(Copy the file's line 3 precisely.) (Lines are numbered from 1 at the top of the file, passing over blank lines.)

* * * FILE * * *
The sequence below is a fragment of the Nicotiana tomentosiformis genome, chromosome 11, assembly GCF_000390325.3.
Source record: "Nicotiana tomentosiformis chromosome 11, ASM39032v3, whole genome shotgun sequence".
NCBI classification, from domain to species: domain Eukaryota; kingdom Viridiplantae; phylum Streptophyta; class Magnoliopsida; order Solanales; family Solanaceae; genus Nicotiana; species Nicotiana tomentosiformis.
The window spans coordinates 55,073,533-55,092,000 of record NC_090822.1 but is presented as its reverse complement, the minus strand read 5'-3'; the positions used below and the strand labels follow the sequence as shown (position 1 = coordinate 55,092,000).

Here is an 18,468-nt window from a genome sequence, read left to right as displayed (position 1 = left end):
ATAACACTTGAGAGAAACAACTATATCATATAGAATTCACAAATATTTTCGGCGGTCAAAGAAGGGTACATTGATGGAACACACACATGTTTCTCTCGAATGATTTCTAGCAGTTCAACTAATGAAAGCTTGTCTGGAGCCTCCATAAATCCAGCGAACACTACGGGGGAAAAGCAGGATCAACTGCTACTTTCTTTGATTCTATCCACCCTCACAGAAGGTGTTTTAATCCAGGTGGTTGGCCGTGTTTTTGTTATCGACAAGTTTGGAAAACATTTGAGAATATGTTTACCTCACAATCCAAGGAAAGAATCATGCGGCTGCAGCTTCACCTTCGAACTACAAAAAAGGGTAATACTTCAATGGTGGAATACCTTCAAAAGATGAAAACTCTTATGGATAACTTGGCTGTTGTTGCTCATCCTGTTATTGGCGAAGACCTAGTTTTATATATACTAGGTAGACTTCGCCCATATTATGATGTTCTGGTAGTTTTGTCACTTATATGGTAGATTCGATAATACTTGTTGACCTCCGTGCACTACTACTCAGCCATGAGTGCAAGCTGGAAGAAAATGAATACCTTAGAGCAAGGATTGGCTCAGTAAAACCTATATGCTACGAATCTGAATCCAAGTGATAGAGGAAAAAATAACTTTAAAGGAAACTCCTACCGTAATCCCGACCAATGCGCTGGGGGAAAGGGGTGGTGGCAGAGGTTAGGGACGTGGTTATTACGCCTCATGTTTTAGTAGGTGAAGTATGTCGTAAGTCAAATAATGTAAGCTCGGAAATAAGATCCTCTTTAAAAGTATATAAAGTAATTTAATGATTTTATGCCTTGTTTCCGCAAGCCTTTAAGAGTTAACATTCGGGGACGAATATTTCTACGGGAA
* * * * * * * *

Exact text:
NCBI classification, from domain to species: domain Eukaryota; kingdom Viridiplantae; phylum Streptophyta; class Magnoliopsida; order Solanales; family Solanaceae; genus Nicotiana; species Nicotiana tomentosiformis.